Throughout the diary, Miłosz in the present is what he has been all his life—a wanderer. As he travels from his home in Berkeley to readings and appearances throughout the world, his thoughts travel into his past, to his marriage to his first wife, Janka, his conflicts and arguments with other writers, the Warsaw occupation, his experiences at various periods in Paris. With his usual clarity and brilliance, Miłosz wonders about “the real Paris,” how it can be found beyond the shifting perspectives of the observer: “Where is the objective truth of this reality if this reality exhibits a myriad subjective hues? What does the eye of God see? This warehouse of subjective states, or some substratum, some ‘as it really is’?” This is Miłosz the eternal hunter who does not, in the fashionable postmodern stance, dismiss reality as a construct or a blank upon which to impose his fantasies, but grieves because reality always eludes his grasp as it disappears in the shifting sands of history.
The diary form allows him latitude in his presentation of self. Although guided by a single narrative persona, readers also see the different selves and voices contending with each other, even as Miłosz observes himself in different ways in the past and in the present. This polyphony has been a characteristic feature of some of his greatest poems, including “From the Rising of the Sun,” “The Separate Notebooks,” and “La Belle Epoque.” All the elements of observation, philosophic and theological reflection, and, above all else, portraits of fascinating people that have made his poetry unique are present here, with almost the same concision and only somewhat less lyricism: “The pleasure that I derive from this memoir: along with my old inclination to extract the essence (great events, currents, ideas), this time I am yielding to a fabric woven of specific people, of old and new events, which is, perhaps, for this very reason, closer to the tonalities (to fragments) of poetry.” Almost no modern poet seems so concerned with preserving the memory of those he admires from the annihilating forces of historical amnesia than Miłosz. Konstanty Galczynski, Kot Jelenski, Jaroslaw Iwaz-kiewicz, and Jozef Mackiewicz are a few of the writers to whom Miłosz devotes complicated and lavish meditations. Although they are writers with whom he has had strong disagreements, Miłosz recognizes how much he has learned from them and how the conflicts helped create his own polyphonic character.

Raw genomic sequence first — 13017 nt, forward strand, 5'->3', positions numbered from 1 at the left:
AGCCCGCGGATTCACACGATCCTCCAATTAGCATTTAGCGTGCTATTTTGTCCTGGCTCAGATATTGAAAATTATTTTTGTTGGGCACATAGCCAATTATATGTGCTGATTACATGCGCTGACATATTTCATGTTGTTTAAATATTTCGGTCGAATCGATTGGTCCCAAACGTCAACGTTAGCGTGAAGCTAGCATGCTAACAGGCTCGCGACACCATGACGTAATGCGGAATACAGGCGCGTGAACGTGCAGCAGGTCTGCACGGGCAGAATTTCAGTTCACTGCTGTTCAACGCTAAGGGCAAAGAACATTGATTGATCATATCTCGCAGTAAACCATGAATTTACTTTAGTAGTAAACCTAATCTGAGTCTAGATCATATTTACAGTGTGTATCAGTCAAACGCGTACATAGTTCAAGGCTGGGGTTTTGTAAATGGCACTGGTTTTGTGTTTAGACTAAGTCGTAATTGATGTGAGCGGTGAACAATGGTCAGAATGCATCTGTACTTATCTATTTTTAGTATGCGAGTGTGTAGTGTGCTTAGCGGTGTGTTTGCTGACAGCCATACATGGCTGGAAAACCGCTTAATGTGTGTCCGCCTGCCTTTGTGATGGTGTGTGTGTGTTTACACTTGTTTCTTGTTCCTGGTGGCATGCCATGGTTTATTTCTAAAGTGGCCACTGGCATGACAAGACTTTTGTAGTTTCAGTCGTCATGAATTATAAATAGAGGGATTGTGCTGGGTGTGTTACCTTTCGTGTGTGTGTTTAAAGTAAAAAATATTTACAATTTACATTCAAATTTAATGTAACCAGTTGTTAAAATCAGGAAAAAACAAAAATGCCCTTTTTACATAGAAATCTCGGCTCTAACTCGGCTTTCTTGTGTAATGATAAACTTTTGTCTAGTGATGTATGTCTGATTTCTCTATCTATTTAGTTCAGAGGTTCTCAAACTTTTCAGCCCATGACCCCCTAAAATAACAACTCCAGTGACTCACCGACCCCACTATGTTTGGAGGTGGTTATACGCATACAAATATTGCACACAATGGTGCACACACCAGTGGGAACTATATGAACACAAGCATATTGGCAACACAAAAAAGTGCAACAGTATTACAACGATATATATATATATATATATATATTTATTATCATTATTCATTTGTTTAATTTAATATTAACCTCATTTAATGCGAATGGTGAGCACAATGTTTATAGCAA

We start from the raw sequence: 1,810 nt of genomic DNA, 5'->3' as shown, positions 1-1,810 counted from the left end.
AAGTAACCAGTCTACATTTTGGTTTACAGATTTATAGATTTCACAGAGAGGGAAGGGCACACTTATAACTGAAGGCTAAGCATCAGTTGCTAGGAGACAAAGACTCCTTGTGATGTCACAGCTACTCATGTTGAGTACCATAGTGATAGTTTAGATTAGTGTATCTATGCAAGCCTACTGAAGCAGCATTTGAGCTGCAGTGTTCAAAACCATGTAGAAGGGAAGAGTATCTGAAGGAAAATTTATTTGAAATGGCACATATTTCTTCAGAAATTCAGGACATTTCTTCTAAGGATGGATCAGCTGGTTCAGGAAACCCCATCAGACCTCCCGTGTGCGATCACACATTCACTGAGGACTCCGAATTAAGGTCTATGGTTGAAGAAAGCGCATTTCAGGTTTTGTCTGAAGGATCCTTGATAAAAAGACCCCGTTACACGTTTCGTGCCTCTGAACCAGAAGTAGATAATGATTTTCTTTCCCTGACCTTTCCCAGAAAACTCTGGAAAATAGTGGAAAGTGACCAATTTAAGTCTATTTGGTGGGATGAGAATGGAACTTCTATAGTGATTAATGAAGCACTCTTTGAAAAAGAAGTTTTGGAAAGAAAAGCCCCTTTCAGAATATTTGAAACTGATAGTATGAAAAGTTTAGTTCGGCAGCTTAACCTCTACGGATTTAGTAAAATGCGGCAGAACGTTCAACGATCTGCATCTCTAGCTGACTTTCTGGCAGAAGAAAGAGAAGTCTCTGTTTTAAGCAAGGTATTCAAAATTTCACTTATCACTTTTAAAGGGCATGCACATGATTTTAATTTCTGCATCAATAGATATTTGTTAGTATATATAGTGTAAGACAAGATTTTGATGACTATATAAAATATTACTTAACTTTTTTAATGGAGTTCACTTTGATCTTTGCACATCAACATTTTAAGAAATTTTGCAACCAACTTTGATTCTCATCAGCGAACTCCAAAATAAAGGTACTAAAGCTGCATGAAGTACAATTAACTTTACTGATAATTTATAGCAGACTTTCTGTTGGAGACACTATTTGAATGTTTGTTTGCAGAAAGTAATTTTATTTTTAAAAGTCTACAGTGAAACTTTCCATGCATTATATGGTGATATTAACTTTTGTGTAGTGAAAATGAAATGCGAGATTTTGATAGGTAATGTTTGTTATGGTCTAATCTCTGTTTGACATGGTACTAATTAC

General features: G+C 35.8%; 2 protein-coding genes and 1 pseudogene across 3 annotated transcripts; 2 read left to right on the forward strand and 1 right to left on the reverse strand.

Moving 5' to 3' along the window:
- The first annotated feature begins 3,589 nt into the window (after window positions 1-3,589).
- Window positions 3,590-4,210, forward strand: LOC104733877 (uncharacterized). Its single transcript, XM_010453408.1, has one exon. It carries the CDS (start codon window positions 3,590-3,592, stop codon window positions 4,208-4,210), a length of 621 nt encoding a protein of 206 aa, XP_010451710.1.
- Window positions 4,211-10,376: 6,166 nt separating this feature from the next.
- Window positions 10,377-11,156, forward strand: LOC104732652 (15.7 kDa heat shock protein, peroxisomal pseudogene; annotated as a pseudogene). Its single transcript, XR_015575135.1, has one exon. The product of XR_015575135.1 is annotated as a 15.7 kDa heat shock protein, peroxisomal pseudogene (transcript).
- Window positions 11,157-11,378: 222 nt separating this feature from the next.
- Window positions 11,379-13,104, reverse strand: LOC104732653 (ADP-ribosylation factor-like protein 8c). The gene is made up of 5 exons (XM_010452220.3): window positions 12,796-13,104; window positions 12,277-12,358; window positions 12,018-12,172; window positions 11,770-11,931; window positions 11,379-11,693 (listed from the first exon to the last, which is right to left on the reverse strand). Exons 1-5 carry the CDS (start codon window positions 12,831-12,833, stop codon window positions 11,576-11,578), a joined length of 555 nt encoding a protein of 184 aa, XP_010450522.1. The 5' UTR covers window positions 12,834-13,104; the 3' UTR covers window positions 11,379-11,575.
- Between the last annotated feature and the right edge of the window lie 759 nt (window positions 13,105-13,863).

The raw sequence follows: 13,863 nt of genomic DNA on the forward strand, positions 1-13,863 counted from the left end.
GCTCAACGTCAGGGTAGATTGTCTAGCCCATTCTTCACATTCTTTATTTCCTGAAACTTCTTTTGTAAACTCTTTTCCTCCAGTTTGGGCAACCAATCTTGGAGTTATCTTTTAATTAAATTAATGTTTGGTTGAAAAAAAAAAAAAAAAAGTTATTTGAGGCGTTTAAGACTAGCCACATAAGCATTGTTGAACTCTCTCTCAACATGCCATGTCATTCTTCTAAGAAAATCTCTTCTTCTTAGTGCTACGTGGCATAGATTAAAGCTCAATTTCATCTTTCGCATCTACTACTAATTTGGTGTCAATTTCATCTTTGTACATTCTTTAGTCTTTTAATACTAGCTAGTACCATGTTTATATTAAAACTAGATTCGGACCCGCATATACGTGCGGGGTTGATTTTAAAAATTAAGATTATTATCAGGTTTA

Miłosz recognizes a futility, and even vanity, in trying to preserve the memory of others and of himself. This comes to him, however, as a devil’s temptation to give in to disregard of the individual human life, which he regards as the curse of this century’s statistical inhumanism. While always somewhat ashamed in taking his own life too seriously or as worthy of detailed attention, he also recognizes the hazards of devaluing a single human life, existing “once only from the beginning to the end of time”:
Relief may come with the thought that everything that one once was comes to an end with death, passes into eternity, that there is no responsibility, and he who remembers will also soon pass into eternity without a trace. But immediately, in opposition to that thought, an objection arises: let there be a judging, let there be the torment of self-knowledge, if only our belief in every moment of our life enduring somewhere, forever, can be proved true.
Miłosz suspects facile nihilists as escapists from the imperative of moral conscience, the “torment of self knowledge.” Miłosz wrestles constantly with his guilt over a variety of matters, while avoiding the self-indulgence and glorification of...
(The entire section is 2782 words.)